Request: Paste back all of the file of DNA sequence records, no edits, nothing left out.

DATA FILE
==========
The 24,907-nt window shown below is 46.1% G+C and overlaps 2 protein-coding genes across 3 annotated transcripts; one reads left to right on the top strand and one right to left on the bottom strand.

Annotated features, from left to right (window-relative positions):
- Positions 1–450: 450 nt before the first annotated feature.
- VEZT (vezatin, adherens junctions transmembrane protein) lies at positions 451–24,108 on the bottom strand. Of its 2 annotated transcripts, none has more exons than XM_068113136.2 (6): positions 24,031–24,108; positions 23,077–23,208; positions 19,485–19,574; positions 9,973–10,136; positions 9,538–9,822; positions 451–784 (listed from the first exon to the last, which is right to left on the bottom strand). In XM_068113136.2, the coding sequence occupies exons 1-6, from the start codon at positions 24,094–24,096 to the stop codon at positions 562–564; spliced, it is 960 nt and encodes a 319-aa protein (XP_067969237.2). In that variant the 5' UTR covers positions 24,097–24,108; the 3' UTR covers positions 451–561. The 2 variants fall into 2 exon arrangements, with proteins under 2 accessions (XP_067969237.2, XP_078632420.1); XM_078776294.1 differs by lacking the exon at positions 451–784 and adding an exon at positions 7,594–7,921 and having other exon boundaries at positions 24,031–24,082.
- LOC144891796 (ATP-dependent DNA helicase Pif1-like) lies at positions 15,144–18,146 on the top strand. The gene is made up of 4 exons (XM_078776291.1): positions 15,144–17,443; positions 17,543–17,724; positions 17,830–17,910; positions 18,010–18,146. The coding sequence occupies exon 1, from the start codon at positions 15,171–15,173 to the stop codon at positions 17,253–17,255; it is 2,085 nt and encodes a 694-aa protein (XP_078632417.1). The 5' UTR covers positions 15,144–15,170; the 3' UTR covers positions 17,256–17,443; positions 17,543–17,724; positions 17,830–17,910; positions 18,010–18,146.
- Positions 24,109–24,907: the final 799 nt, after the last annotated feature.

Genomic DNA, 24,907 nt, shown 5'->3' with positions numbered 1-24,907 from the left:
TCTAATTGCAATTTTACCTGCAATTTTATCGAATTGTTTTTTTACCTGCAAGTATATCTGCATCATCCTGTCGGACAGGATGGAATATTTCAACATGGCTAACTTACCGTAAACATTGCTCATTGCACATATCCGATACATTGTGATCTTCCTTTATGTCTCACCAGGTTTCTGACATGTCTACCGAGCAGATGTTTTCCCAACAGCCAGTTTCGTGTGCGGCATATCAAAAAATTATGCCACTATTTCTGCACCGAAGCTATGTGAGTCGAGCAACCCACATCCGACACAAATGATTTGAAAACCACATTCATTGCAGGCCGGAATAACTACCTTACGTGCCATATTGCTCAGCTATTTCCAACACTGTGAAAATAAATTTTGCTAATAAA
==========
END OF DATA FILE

The 24,907-nt window shown below is 46.1% G+C and overlaps 2 protein-coding genes across 3 annotated transcripts; one reads left to right on the top strand and one right to left on the bottom strand.

Annotated features, from left to right (window-relative positions):
- Positions 1–450: 450 nt before the first annotated feature.
- VEZT (vezatin, adherens junctions transmembrane protein) lies at positions 451–24,108 on the bottom strand. Of its 2 annotated transcripts, none has more exons than XM_068113136.2 (6): positions 24,031–24,108; positions 23,077–23,208; positions 19,485–19,574; positions 9,973–10,136; positions 9,538–9,822; positions 451–784 (listed from the first exon to the last, which is right to left on the bottom strand). In XM_068113136.2, the coding sequence occupies exons 1-6, from the start codon at positions 24,094–24,096 to the stop codon at positions 562–564; spliced, it is 960 nt and encodes a 319-aa protein (XP_067969237.2). In that variant the 5' UTR covers positions 24,097–24,108; the 3' UTR covers positions 451–561. The 2 variants fall into 2 exon arrangements, with proteins under 2 accessions (XP_067969237.2, XP_078632420.1); XM_078776294.1 differs by lacking the exon at positions 451–784 and adding an exon at positions 7,594–7,921 and having other exon boundaries at positions 24,031–24,082.
- LOC144891796 (ATP-dependent DNA helicase Pif1-like) lies at positions 15,144–18,146 on the top strand. The gene is made up of 4 exons (XM_078776291.1): positions 15,144–17,443; positions 17,543–17,724; positions 17,830–17,910; positions 18,010–18,146. The coding sequence occupies exon 1, from the start codon at positions 15,171–15,173 to the stop codon at positions 17,253–17,255; it is 2,085 nt and encodes a 694-aa protein (XP_078632417.1). The 5' UTR covers positions 15,144–15,170; the 3' UTR covers positions 17,256–17,443; positions 17,543–17,724; positions 17,830–17,910; positions 18,010–18,146.
- Positions 24,109–24,907: the final 799 nt, after the last annotated feature.

Genomic DNA, 24,907 nt, shown 5'->3' with positions numbered 1-24,907 from the left:
TCTAATTGCAATTTTACCTGCAATTTTATCGAATTGTTTTTTTACCTGCAAGTATATCTGCATCATCCTGTCGGACAGGATGGAATATTTCAACATGGCTAACTTACCGTAAACATTGCTCATTGCACATATCCGATACATTGTGATCTTCCTTTATGTCTCACCAGGTTTCTGACATGTCTACCGAGCAGATGTTTTCCCAACAGCCAGTTTCGTGTGCGGCATATCAAAAAATTATGCCACTATTTCTGCACCGAAGCTATGTGAGTCGAGCAACCCACATCCGACACAAATGATTTGAAAACCACATTCATTGCAGGCCGGAATAACTACCTTACGTGCCATATTGCTCAGCTATTTCCAACACTGTGAAAATAAATTTTGCTAATAAA